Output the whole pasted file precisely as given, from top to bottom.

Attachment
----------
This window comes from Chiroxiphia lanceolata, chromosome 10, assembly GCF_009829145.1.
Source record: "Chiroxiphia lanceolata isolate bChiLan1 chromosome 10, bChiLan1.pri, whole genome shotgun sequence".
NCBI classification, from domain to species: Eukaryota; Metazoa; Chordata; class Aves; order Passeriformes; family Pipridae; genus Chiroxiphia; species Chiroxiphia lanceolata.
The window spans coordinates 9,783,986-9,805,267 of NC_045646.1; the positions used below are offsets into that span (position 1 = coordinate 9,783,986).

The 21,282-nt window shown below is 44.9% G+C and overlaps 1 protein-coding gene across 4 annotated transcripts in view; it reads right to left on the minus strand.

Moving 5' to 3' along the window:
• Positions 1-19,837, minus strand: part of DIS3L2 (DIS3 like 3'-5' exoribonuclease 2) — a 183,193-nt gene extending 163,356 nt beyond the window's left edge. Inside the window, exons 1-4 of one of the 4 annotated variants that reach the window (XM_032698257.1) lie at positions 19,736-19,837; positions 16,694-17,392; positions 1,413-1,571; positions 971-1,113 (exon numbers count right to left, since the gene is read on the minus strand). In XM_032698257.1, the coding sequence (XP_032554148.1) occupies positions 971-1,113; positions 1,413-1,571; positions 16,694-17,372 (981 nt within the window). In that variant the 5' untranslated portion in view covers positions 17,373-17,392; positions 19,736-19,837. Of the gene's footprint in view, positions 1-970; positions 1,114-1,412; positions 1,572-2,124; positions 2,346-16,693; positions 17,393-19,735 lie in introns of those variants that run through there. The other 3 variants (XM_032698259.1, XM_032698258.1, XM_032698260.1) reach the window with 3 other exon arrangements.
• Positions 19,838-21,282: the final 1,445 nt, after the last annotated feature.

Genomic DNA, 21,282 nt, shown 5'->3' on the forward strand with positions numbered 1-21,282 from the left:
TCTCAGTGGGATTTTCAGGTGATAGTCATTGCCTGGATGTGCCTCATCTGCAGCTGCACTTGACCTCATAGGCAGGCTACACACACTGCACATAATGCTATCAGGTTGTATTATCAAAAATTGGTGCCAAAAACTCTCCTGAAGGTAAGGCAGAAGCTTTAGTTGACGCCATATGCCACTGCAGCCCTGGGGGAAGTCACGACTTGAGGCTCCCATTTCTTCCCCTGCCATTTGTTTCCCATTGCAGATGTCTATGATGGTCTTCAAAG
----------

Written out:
This window comes from Chiroxiphia lanceolata, chromosome 10, assembly GCF_009829145.1.
Source record: "Chiroxiphia lanceolata isolate bChiLan1 chromosome 10, bChiLan1.pri, whole genome shotgun sequence".
NCBI classification, from domain to species: Eukaryota; Metazoa; Chordata; class Aves; order Passeriformes; family Pipridae; genus Chiroxiphia; species Chiroxiphia lanceolata.
The window spans coordinates 9,783,986-9,805,267 of NC_045646.1; the positions used below are offsets into that span (position 1 = coordinate 9,783,986).

The 21,282-nt window shown below is 44.9% G+C and overlaps 1 protein-coding gene across 4 annotated transcripts in view; it reads right to left on the minus strand.

Moving 5' to 3' along the window:
• Positions 1-19,837, minus strand: part of DIS3L2 (DIS3 like 3'-5' exoribonuclease 2) — a 183,193-nt gene extending 163,356 nt beyond the window's left edge. Inside the window, exons 1-4 of one of the 4 annotated variants that reach the window (XM_032698257.1) lie at positions 19,736-19,837; positions 16,694-17,392; positions 1,413-1,571; positions 971-1,113 (exon numbers count right to left, since the gene is read on the minus strand). In XM_032698257.1, the coding sequence (XP_032554148.1) occupies positions 971-1,113; positions 1,413-1,571; positions 16,694-17,372 (981 nt within the window). In that variant the 5' untranslated portion in view covers positions 17,373-17,392; positions 19,736-19,837. Of the gene's footprint in view, positions 1-970; positions 1,114-1,412; positions 1,572-2,124; positions 2,346-16,693; positions 17,393-19,735 lie in introns of those variants that run through there. The other 3 variants (XM_032698259.1, XM_032698258.1, XM_032698260.1) reach the window with 3 other exon arrangements.
• Positions 19,838-21,282: the final 1,445 nt, after the last annotated feature.

Genomic DNA, 21,282 nt, shown 5'->3' on the forward strand with positions numbered 1-21,282 from the left:
TCTCAGTGGGATTTTCAGGTGATAGTCATTGCCTGGATGTGCCTCATCTGCAGCTGCACTTGACCTCATAGGCAGGCTACACACACTGCACATAATGCTATCAGGTTGTATTATCAAAAATTGGTGCCAAAAACTCTCCTGAAGGTAAGGCAGAAGCTTTAGTTGACGCCATATGCCACTGCAGCCCTGGGGGAAGTCACGACTTGAGGCTCCCATTTCTTCCCCTGCCATTTGTTTCCCATTGCAGATGTCTATGATGGTCTTCAAAG